Endometrial Cancer: Stages
What does the stage of a cancer mean?
The stage of a cancer is how much and how far the cancer has spread in your body. Your healthcare provider uses exams and tests to find out the size of the cancer and where it is. He or she can also see if the cancer has grown into nearby areas, and if it has spread to other parts of your body. The stage of a cancer is one of the most important things to know when deciding how to treat the cancer and gives information that helps when discussing possible outcomes.
Endometrial cancer starts in the inner lining of the uterus. Over time, the cancer can grow into the muscle layers of the wall of the uterus (called the myometrium) and into nearby tissues. Then, like all cancers, it can spread (metastasize) to other parts of the body.
Endometrial cancer is usually staged after surgery. This is done by looking at the removed uterus, fallopian tubes, ovaries, and lymph nodes in a pathology lab.
It is very important that your cancer be diagnosed by an expert, such as a gynecologic oncologist. This is a specialist with advanced training. He or she is trained in the diagnosis, treatment, and watching of female cancers such as endometrial cancer.
The systems of staging
Healthcare providers use different systems to stage cancer. There are two systems used most often to stage endometrial cancer:
FIGO staging system
TNM staging system
The two systems are much the same. They both use the TNM system. Here's what the letters stand for:
T tells how far the main tumor has spread into the uterus and nearby tissue.
N tells if the lymph nodes in the area of the original tumor have cancer in them.
M tells if the cancer has spread (metastasized) to distant organs in the body, such as the liver, lungs, bones, or lymph nodes in another part of the body.
Numbers or letters after T, N, and M provide more details about each of these factors. There are also 2 other values that can be assigned:
X means the provider does not have enough information to assess the extent of the main tumor (TX), or if the lymph nodes have cancer cells in them (NX).
0 means no sign of cancer, such as no sign of lymph node spread (N0).
What are the stage groupings of endometrial cancer?
Stage groupings are determined by combining the T, N, and M values from the TNM system. These groupings give an overall description of your cancer. A stage grouping is listed as a Roman numeral and can have a value of I through IV (1 through 4). The higher the number, the more advanced your cancer is.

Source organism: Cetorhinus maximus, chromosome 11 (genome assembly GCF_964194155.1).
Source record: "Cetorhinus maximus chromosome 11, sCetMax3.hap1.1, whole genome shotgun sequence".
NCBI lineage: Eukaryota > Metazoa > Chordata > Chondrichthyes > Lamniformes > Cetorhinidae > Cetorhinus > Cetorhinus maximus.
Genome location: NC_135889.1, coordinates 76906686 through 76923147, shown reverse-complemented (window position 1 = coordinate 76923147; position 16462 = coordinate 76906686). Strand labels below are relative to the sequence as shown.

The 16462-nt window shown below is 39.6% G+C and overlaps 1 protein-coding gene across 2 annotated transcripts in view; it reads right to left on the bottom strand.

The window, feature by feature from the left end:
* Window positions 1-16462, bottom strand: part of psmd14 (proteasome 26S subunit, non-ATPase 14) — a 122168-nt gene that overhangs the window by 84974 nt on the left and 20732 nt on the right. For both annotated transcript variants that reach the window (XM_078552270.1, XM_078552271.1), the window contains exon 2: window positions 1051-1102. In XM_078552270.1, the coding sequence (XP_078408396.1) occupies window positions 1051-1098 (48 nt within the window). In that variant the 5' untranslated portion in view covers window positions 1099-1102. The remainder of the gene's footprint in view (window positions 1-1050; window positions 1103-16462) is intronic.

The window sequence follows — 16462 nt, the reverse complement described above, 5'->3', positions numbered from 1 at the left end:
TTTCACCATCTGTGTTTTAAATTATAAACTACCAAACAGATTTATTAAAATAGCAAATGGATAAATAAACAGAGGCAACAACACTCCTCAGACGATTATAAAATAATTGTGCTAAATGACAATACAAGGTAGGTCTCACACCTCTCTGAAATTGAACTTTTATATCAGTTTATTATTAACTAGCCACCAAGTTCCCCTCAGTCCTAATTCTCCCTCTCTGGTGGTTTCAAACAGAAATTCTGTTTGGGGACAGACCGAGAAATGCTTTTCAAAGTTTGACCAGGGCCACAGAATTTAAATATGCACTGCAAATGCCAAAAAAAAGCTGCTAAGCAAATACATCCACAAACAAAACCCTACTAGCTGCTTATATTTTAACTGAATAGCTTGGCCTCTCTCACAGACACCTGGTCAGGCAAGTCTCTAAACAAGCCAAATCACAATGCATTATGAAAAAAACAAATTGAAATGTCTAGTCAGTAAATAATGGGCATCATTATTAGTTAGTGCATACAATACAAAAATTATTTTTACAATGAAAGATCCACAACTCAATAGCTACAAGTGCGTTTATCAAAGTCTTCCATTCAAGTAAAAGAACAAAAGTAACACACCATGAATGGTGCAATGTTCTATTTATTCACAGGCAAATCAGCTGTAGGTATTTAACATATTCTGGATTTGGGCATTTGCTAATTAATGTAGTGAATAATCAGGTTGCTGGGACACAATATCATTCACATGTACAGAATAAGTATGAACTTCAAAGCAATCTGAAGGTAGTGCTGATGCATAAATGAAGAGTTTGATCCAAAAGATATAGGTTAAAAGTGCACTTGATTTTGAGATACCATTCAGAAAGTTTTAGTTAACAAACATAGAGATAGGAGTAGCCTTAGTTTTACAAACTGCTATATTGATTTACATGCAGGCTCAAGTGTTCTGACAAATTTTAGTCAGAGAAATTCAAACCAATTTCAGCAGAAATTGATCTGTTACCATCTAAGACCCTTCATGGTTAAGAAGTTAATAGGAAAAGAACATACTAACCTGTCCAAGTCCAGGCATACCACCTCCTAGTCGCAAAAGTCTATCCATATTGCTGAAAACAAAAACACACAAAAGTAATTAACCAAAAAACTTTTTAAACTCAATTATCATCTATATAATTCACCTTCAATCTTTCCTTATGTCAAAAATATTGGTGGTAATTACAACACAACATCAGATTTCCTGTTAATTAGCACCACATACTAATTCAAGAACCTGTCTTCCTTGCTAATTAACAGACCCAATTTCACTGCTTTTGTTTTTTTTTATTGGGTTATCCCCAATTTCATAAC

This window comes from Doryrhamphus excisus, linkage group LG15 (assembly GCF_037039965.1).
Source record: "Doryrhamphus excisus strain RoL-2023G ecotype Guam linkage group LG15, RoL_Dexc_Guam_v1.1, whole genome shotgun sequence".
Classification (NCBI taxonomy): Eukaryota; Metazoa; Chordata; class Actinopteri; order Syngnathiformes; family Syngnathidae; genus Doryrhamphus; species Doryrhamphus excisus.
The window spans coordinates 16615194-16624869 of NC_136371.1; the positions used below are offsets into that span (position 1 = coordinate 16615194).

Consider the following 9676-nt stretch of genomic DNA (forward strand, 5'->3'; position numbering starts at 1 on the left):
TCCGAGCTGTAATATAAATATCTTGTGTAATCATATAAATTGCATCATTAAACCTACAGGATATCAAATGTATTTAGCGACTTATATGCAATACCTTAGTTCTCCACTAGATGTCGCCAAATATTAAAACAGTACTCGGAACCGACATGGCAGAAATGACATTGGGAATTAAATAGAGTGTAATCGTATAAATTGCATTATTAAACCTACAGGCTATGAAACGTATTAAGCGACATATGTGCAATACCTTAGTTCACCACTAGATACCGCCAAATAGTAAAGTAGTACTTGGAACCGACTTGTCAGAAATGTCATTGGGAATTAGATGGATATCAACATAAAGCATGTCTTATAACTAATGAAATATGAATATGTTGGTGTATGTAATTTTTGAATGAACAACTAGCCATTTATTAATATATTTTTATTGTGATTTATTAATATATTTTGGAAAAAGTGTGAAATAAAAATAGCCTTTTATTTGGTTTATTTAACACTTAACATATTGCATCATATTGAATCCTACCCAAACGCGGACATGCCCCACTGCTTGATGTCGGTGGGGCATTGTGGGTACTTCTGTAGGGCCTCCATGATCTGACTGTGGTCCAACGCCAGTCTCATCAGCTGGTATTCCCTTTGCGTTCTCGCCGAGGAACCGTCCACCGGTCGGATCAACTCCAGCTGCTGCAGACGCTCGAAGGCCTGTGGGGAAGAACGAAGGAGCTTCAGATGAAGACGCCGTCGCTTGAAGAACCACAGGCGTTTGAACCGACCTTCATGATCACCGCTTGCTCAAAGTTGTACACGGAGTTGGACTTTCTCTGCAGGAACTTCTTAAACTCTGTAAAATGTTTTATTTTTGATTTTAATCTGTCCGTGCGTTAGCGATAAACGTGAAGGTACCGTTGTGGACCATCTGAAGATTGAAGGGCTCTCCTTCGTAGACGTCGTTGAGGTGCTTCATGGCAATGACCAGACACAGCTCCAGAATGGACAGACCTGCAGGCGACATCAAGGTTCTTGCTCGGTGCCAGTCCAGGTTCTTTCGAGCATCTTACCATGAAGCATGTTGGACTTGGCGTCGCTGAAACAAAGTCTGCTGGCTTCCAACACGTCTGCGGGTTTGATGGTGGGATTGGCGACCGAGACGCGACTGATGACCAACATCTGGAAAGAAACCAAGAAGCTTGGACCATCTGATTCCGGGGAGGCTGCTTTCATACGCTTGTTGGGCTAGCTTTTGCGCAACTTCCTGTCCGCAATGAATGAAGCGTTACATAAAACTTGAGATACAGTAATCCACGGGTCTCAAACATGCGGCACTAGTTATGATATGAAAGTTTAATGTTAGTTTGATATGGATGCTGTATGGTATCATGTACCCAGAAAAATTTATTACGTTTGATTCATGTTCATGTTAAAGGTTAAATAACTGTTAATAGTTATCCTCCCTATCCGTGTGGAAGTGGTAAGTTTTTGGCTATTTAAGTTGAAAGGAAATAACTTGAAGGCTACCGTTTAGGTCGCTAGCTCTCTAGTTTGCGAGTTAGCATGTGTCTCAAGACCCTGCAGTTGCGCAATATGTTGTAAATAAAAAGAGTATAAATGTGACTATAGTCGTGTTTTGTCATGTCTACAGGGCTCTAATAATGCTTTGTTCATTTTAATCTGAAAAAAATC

These are the stage groupings of endometrial cancer and what they mean:
Stage I. The cancer is in the endometrium (inside the uterus) and may be growing into the glands of the cervix. (The cervix is the lower end of the uterus that connects to the vagina.) It's not in the supporting tissue of the cervix. It has not spread to lymph nodes or other parts of the body. This stage may be divided as:
Stage IA. The cancer is in the endometrium, and may have grown less than halfway through the myometrium (the muscle layer of the uterus wall). It has not spread to lymph nodes or other parts of the body.
Stage IB. The cancer is in the endometrium, and may have grown more than halfway through the myometrium. It has not spread to lymph nodes or other parts of the body.
Stage II. The cancer has spread from the endometrium to the connective tissue in the cervix. It has not spread outside the uterus or to lymph nodes or distant parts of the body.
Stage III. The cancer has spread beyond the uterus and cervix, but is still only in the pelvic area. It has not spread to the inner linings of the bladder or rectum. It has not spread to lymph nodes or distant parts of the body.
Stage IIIA. The cancer has spread to the outer surface (the serosa) of the uterus, and/or to the fallopian tubes or ovaries. It has not spread to lymph nodes or distant parts of the body.
Stage IIIB. The cancer has spread to the vagina or to the tissues surrounding the uterus (the parametrium). It has not spread to lymph nodes or distant parts of the body.
Stage IIIC. The cancer is growing inside the uterus, and may or may not have spread to nearby tissues. It has not spread to the inner linings of the bladder or rectum. And one of these is true:
Stage IIIC1. It has spread to lymph nodes in the pelvis, but it hasn't spread to lymph nodes around the aorta or distant parts of the body.
Stage IIIC2. It has spread to lymph nodes around the aorta, but not to distant parts of the body.
Stage IV. The cancer has spread beyond the uterus and one of these is true:
Stage IVA. The cancer has spread to the inner lining of the rectum and/or bladder. It may or may not have spread to nearby lymph nodes, but has not spread to distant parts of the body.
Stage IVB. The cancer has spread to lymph nodes in the groin or upper abdomen (belly), or it has spread to organs away from the uterus, such as the lungs, liver, or bones. It may also have spread to other lymph nodes.
Talking with your healthcare provider
Once your cancer is staged, talk with your healthcare provider about what the stage means for you. Make sure to ask questions and talk about your concerns.
April 07, 2018
Corpus Uteri -- Carcinoma and Carcinosarcoma. AJCC Cancer Staging Manual_Ch 53_Corpus Uteri_Carcinoma. 2017. 53: 661-669, Introduction to Female Reproductive Organs. AJCC Cancer Staging Manual_Ch 49_Intro Female Reproductive Organs_Staging. 2017. 49:631, Principles of Staging Cancer. AJCC Cancer Staging Manual_chpt. 1 Principles of Cancer Staging. 2017:1:3,7-10.
Cunningham, Louise, RN,Stump-Sutliff, Kim, RN, MSN, AOCNS